Acts 18:24-26 – Priscilla and Aquila Instruct Apollos


Acts 18:24-26


When Apollos, an enthusiastic believer from Alexandria, comes to Ephesus, he receives instruction from Priscilla and her husband, Aquila.


Although Apollos is eloquent, enthusiastic, and “well-versed in the Scriptures,” his teachings only go so far. He requires further instruction. The married couple Priscilla and Aquila teach Apollos so that he might speak “more accurately.” This passage shows Priscilla as a leader. The mention of her name before the name of her husband (also in Acts 18:18Romans 16:32 Timothy 4:19) suggests that she is the more prominent teacher and minister.

Priscilla (also known as Prisca) and Aquila worked with Paul in Corinth and carried on without him when he moved on in his journey. The couple had been part of the early Christ assembly in Rome, until Emperor Claudius expelled all Jews (including Jewish believers in Christ) from the city in 49 C.E. They resettled in Corinth where they continued to ply their trade as “tentmakers” or leatherworkers. They became natural hosts for Paul when he came to Corinth, not only because of their shared faith in Christ, but because Paul himself also worked as a tentmaker (Acts 18:1‒3).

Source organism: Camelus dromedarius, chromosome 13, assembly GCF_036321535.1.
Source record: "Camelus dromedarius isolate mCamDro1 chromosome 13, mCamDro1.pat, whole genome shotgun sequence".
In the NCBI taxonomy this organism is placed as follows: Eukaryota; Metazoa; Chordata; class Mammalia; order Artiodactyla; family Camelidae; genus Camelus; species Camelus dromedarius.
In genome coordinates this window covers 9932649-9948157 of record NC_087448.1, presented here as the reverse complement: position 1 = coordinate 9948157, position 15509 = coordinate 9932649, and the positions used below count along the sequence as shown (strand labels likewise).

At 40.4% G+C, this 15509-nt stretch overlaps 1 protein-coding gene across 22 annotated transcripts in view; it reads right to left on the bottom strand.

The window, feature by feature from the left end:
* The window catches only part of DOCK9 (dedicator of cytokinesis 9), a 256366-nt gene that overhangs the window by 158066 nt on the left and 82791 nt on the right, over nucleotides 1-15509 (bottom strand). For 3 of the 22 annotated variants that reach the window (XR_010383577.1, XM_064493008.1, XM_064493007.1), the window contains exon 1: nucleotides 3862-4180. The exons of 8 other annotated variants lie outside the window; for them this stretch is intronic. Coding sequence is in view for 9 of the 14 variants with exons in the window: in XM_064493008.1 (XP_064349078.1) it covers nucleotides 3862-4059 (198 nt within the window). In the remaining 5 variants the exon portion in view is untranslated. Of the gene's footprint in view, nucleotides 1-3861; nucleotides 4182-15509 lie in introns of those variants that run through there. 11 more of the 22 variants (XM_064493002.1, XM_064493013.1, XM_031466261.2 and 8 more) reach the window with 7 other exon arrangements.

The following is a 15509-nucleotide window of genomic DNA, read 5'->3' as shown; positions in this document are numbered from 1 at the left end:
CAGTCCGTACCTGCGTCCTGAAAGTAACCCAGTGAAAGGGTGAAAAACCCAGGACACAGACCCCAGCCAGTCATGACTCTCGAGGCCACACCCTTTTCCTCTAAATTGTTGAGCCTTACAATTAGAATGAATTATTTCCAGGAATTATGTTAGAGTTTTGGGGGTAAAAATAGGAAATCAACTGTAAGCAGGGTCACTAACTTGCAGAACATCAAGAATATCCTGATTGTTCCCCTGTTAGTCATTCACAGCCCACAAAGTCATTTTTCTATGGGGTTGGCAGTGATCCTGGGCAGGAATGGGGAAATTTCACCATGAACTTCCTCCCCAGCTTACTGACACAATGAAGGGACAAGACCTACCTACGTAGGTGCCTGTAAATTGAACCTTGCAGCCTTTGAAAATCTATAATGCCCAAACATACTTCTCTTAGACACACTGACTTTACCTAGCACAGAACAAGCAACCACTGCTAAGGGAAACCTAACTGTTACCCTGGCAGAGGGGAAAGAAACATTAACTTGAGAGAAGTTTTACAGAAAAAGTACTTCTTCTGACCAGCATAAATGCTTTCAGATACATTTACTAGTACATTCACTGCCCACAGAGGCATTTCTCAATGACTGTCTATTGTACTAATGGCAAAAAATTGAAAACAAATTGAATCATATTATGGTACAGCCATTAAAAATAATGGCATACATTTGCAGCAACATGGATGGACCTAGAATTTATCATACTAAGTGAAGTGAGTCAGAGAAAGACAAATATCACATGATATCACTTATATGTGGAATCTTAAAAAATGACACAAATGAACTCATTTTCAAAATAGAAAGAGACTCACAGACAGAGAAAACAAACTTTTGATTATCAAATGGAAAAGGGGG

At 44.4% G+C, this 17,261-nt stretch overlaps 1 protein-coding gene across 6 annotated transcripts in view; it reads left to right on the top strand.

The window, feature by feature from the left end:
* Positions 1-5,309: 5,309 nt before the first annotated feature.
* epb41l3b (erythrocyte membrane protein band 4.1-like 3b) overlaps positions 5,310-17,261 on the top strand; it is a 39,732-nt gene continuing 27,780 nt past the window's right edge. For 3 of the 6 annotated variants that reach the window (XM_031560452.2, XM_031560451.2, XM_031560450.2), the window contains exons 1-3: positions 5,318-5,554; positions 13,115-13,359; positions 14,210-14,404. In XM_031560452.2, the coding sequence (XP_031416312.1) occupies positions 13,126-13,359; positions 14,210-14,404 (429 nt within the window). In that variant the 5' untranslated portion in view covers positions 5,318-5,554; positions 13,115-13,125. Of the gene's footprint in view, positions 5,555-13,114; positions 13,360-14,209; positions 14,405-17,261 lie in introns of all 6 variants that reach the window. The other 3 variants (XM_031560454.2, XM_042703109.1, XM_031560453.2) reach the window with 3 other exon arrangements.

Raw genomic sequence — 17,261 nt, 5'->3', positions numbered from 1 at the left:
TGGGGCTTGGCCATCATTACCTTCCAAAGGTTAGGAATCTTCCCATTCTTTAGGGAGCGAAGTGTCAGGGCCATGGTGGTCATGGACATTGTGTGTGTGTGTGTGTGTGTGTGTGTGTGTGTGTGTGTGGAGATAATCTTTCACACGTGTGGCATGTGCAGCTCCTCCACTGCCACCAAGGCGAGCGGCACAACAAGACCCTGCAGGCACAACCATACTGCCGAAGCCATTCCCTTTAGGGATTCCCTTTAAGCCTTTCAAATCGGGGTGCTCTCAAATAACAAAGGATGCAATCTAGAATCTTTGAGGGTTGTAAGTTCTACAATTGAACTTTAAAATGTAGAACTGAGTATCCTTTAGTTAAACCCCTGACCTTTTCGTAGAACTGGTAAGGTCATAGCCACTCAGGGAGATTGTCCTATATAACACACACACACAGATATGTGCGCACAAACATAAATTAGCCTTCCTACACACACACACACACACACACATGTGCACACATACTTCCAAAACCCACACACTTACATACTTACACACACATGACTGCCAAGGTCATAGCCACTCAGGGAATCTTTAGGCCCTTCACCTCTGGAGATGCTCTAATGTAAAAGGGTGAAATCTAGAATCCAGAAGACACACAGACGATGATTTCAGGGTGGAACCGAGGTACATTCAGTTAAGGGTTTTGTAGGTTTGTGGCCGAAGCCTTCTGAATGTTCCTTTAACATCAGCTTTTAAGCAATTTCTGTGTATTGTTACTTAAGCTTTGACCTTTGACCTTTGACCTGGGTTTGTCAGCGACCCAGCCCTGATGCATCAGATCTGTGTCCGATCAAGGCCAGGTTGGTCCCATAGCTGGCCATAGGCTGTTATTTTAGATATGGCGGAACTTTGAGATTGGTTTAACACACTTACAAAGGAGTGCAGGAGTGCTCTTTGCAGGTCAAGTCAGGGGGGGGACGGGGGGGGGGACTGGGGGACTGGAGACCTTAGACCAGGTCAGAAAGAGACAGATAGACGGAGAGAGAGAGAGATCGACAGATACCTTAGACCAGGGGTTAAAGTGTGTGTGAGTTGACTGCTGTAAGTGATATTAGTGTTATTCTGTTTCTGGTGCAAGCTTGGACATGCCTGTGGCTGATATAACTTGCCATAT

Priscilla and Aquila became two of Paul’s most valued associates, who even “risked their necks for my life,” according to Paul’s testimony in Romans 16:3‒4. They moved from Corinth to Ephesus and then back to Rome (after Claudius’ death), hosting “house churches” in each city (see 1 Corinthians 16:19; Romans 16:3‒5).